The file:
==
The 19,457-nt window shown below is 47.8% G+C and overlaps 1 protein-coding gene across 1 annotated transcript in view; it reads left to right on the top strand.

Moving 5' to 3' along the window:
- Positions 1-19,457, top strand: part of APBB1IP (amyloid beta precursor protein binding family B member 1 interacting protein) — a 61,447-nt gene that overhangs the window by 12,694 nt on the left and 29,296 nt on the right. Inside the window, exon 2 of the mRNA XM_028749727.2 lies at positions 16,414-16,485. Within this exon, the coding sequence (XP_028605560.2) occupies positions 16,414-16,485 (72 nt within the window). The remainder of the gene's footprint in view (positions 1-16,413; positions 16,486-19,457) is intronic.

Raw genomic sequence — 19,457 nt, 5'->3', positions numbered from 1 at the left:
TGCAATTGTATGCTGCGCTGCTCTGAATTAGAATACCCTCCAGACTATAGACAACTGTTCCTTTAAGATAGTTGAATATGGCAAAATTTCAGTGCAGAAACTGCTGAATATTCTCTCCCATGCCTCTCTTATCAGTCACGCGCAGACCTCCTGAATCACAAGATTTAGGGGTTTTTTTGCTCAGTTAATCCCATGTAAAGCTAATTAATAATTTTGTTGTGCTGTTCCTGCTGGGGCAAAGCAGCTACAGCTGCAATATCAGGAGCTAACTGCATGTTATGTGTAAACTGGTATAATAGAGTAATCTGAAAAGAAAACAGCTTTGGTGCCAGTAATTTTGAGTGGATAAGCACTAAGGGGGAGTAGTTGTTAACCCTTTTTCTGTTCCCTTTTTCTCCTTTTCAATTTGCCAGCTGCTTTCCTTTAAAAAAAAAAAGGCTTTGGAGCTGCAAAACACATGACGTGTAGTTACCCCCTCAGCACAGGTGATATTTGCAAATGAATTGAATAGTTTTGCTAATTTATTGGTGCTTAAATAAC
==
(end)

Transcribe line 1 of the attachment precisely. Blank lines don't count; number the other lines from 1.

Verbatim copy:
The 19,457-nt window shown below is 47.8% G+C and overlaps 1 protein-coding gene across 1 annotated transcript in view; it reads left to right on the top strand.